October 18, 2021

Volume XI, Number 291

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October 15, 2021

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Will a Maryland Court Enforce an Arbitration Clause in a “Click-Wrap” Agreement?

As the Maryland courts recognize, we all “agree” to “click-wrap” agreements routinely,1   but can we be compelled to arbitrate when we do? While the Maryland courts have yet to rule directly on this issue,2   such agreements would likely bind a business – but not necessarily a consumer – to arbitrate. Here’s why:

As the Maryland Court of Appeals “noted more than 60 years ago, the question of arbitrability is one of intention. No one is under a duty to resort to arbitration tribunals, however helpful their process, except to the extent that he has signified his willingness.”3   In a case between businesses involving the validity of a click-wrap agreement’s forum selection clause, the Hon. Ronald B. Rubin of the Circuit Court for Montgomery County (a) noted that under Maryland law, a party’s conduct may manifest intent to be bound to a written contract and (b) found that the defendants accepted the terms of their click-wrap agreement when they clicked on the “I Accept” button.4   Is there really more to the issue?

In the seminal case on this subject, Specht v. Netscape Commc’n Corp., 306 F.3d 17 (2d Cir. 2002), then Circuit Judge Sotomayor affirmed the Southern District of New York’s decision not to enforce an arbitration clause in a click-wrap agreement against a putative class of individuals. In that case, users downloaded free software which came with terms of use that included an arbitration clause, but the terms were located on a screen below the download button. Thus, the court concluded that “plaintiffs’ bare act of downloading the software did not unambiguously manifest assent to the arbitration provision contained in the license terms.” Specht, 306 F.3d at 20. Specht continues to be applied by courts considering arbitration clauses in click-wrap agreements. As reflected in these three recent decisions, courts focus both on the notice of terms provided to the plaintiffs, as well as the actions taken by plaintiffs to acknowledge and agree to those terms.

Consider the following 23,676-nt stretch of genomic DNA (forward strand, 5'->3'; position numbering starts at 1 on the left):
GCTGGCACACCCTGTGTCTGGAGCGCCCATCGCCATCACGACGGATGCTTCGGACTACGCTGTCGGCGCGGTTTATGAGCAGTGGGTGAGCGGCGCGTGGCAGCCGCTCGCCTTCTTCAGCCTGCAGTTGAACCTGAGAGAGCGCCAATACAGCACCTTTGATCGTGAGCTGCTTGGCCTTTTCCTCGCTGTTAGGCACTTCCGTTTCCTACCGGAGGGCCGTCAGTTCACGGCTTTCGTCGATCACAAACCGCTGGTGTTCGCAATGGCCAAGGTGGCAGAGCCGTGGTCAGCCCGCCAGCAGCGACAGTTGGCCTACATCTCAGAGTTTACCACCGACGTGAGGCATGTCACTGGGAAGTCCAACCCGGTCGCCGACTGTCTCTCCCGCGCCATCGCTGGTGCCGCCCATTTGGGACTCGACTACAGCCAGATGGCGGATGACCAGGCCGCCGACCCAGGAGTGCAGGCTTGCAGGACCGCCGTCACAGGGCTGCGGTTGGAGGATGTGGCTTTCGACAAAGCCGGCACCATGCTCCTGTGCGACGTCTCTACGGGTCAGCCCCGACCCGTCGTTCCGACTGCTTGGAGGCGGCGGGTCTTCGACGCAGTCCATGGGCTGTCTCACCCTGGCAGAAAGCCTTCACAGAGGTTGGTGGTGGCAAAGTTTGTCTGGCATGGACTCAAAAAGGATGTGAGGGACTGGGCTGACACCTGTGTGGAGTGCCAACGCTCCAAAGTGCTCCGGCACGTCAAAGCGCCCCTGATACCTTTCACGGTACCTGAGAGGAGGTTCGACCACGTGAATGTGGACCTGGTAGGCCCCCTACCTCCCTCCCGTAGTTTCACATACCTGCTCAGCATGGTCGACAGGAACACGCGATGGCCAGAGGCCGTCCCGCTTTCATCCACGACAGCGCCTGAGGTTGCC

On December 11, 2012, in Hancock v. AT&T, the Tenth Circuit Court of Appeals noted that, applying state law contract principles, “[c]ourts evaluate whether a click-wrap agreement’s terms were clearly presented to the consumer, the consumer had an opportunity to read the agreement, and the consumer manifested an unambiguous acceptance of the terms.” 701 F.3d 1248, 1256 (10th Cir. 2012) (citations omitted). In that case, consumer plaintiffs were presented with a printed copy of terms (including the arbitration clause) related to the use of defendant’s Internet service, and specifically had to click an “I Acknowledge” button on a technician’s laptop prior to installation, and had to click another “I Agree” button when registering for the service. The court affirmed the district court’s enforcement of the arbitration provision.

On February 27, 2013, in Vernon v. Qwest Comm’n Intl., Inc., __ F.Supp.2d__, 2013 WL 752155 (D. Colo. Feb. 27, 2013), the District of Colorado enforced an arbitration provision in a click-wrap agreement in a putative consumer class action challenging a $200 early termination fee relating to Internet service. In that case, plaintiffs were repeatedly provided a link to terms of use; warned that the terms included an arbitration provision; provided an opportunity to cancel service within 30 days; and, on installation, clicked a button labeled “I accept the terms of the license agreement” that specifically noted that the plaintiffs were acknowledging that they understood and agreed to terms, even if plaintiffs did not read such terms.5